Sustainably Chic

How to Increase Savings and Decrease Energy Consumption at Home

Lifestyle, HomeNatalie Kay

guest post by bobbi peterson


With the overall cost of living trending upward over the past few years, homeowners and renters alike suddenly find themselves pinching pennies more than ever before. While many can adjust their budget by eliminating some of their extracurricular spending, others are not that lucky. 

However, regardless of how strapped for cash you may be, there are a number of things you can do around the home in order to bolster your savings account and decrease your overall energy consumption at the same time. 

Energy-Efficient Appliances


Let's face it: Older and outdated appliances have a negative reputation. Not only are they unreliable and prone to breakdown at any moment, but also some were manufactured with materials that can be downright hazardous to your health.

Thankfully, times have changed for the better. Most of today's appliances are manufactured in an eco-friendly and energy-conscious manner, but this does nothing to remove the old, archaic appliances that still haunt the homes of many homeowners and renters. With that in mind, you might want to take a minute or two and inspect the appliances you currently have. 

Purchasing a new air conditioner, or even performing the proper maintenance on the unit you already have, might be able to save you as much as $85 on a yearly basis. Replacing washers and refrigerators that were purchased in the 1990s could amount to a cost savings of several hundred dollars. 

Even the hardware in your home office, including desktop PCs, laptops and other electronics, are now being manufactured with energy efficiency in mind. To ensure your hardware is compliant with the latest standards in environmental protection and energy efficiency, look for the Energy Star logo.  

Upgrading Exterior Doors and Windows


Doors or windows leading to the outside, including your garage door, should be inspected on a regular basis. If they are older or outdated models, or if they have any noticeable holes, cracks or other wear, consider replacing them as soon as possible. 

According to some studies, replacing an outdated or damaged garage door can result in as much as a 71 percent decrease in overall energy loss within the garage itself. Given the rising costs of electricity, as well as utilities such as gas, it's easy to see how an upgrade such as this can have a huge impact on your monthly expenses.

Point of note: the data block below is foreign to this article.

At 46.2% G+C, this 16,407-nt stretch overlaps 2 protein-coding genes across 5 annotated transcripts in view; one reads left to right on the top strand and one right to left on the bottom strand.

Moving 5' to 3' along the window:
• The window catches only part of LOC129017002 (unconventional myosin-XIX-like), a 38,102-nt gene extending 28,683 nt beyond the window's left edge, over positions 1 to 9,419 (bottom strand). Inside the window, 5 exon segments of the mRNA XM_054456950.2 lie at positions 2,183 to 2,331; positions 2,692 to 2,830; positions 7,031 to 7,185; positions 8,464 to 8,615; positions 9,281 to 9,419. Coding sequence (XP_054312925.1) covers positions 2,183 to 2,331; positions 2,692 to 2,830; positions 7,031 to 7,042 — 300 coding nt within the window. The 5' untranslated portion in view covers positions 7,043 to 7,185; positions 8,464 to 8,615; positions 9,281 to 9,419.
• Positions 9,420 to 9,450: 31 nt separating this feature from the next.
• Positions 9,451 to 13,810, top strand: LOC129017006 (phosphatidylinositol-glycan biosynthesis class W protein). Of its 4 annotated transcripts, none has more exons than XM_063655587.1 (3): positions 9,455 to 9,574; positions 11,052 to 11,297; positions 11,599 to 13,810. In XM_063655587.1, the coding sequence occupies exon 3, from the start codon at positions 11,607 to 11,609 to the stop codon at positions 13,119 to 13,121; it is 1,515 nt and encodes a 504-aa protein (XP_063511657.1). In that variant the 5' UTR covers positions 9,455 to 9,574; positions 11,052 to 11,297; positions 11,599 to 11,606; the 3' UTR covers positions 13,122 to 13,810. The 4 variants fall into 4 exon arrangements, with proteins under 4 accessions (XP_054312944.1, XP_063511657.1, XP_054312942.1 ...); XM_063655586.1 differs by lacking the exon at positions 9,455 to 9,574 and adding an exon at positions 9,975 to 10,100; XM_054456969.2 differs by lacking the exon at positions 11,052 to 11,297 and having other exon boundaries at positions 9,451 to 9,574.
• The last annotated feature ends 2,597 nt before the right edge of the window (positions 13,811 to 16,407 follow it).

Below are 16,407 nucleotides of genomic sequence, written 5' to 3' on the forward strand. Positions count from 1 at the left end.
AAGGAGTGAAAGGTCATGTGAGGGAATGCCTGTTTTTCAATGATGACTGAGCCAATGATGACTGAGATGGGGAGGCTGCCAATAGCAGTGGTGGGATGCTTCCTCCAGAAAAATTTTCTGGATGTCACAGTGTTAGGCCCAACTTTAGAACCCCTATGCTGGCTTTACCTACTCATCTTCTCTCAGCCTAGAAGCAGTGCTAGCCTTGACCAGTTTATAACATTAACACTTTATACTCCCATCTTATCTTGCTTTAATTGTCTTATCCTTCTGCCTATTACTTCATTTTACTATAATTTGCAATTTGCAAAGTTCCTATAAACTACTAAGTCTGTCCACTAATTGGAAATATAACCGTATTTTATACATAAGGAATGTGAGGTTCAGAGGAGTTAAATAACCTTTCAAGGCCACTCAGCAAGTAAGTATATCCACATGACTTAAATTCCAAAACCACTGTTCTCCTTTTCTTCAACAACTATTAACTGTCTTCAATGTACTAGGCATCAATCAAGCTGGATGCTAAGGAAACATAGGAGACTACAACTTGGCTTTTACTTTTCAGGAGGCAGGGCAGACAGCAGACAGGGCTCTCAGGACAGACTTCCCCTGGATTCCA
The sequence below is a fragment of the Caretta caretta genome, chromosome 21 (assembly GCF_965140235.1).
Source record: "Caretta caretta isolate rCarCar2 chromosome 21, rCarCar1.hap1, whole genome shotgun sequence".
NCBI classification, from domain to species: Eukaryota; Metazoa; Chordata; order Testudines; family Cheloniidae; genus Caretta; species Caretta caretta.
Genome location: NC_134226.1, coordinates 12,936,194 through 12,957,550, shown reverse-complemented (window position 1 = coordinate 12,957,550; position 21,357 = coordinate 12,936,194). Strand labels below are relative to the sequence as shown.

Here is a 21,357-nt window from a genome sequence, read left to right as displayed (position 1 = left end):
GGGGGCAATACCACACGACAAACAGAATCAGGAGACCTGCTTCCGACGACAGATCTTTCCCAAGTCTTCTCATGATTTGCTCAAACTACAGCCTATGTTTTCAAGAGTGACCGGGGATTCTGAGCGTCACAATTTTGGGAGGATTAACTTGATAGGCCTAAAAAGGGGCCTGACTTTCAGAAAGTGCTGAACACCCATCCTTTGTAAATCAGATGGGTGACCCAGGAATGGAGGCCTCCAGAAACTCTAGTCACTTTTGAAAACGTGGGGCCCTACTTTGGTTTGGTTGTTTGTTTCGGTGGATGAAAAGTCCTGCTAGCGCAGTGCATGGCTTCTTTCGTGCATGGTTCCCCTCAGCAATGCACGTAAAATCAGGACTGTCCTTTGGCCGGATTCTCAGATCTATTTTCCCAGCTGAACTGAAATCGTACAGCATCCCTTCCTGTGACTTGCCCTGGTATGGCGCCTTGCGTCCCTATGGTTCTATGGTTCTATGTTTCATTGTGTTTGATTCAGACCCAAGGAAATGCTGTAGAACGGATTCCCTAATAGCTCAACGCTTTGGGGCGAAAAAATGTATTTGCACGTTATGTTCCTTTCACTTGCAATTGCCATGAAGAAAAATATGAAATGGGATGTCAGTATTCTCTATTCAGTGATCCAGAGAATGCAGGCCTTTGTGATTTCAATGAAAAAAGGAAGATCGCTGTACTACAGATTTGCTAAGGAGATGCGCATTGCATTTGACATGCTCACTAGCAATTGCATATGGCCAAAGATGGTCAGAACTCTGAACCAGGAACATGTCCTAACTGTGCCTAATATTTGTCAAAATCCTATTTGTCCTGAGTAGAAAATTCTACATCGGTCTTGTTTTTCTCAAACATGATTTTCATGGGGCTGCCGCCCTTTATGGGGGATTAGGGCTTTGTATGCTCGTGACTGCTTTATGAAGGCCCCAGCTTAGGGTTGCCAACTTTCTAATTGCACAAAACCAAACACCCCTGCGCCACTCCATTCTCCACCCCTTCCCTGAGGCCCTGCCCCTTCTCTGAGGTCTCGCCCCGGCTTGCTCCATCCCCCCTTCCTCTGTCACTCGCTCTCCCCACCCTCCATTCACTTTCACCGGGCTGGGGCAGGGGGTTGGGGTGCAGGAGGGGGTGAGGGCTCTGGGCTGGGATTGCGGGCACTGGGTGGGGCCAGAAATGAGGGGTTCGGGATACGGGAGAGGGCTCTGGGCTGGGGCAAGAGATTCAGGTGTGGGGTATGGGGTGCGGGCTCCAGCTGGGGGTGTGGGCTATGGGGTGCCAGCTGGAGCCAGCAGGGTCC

Residential Solar Panels


Although solar panels are typically seen on a large scale, they are making their way into households all across the globe. Keep in mind that this could require a large upfront investment, depending on the size, capacity and location of your solar panel installation. 

There are additional factors to keep in mind, including any local or community ordinances, how you plan to store and use the energy you generate and more. The U.S. Department of Energy offers a handy guide to get you started in planning your own residential solar panel installation

Alternative Methods of Heating and Cooling


Finally, try to find alternative methods of heating and cooling your home. A ceiling fan can serve as a great alternative to an air conditioner, for example, and wood or pellet stoves are far more efficient means of heating your home than modern furnaces. Keeping shades and curtains open during the day can provide some amount of natural heating, while closing them at night can improve the room's insulation from the outside weather. 

Finding What Works for You


In the end, it's all about finding what works for you and your current living situation. Renters, for example, may be limited in the amount of actual upgrades they can perform on their own. In this case, try to come up with your own methods of cutting your energy bills. Not only will it put a little bit more money in your pocket at the end of the month, but it will also help improve our environment for years to come.




Bobbi Peterson loves writing and regularly posts on her blog Living Life Green. She’s also a freelance writer, green living advocate and environmentalist. You can find more from Bobbi on Twitter.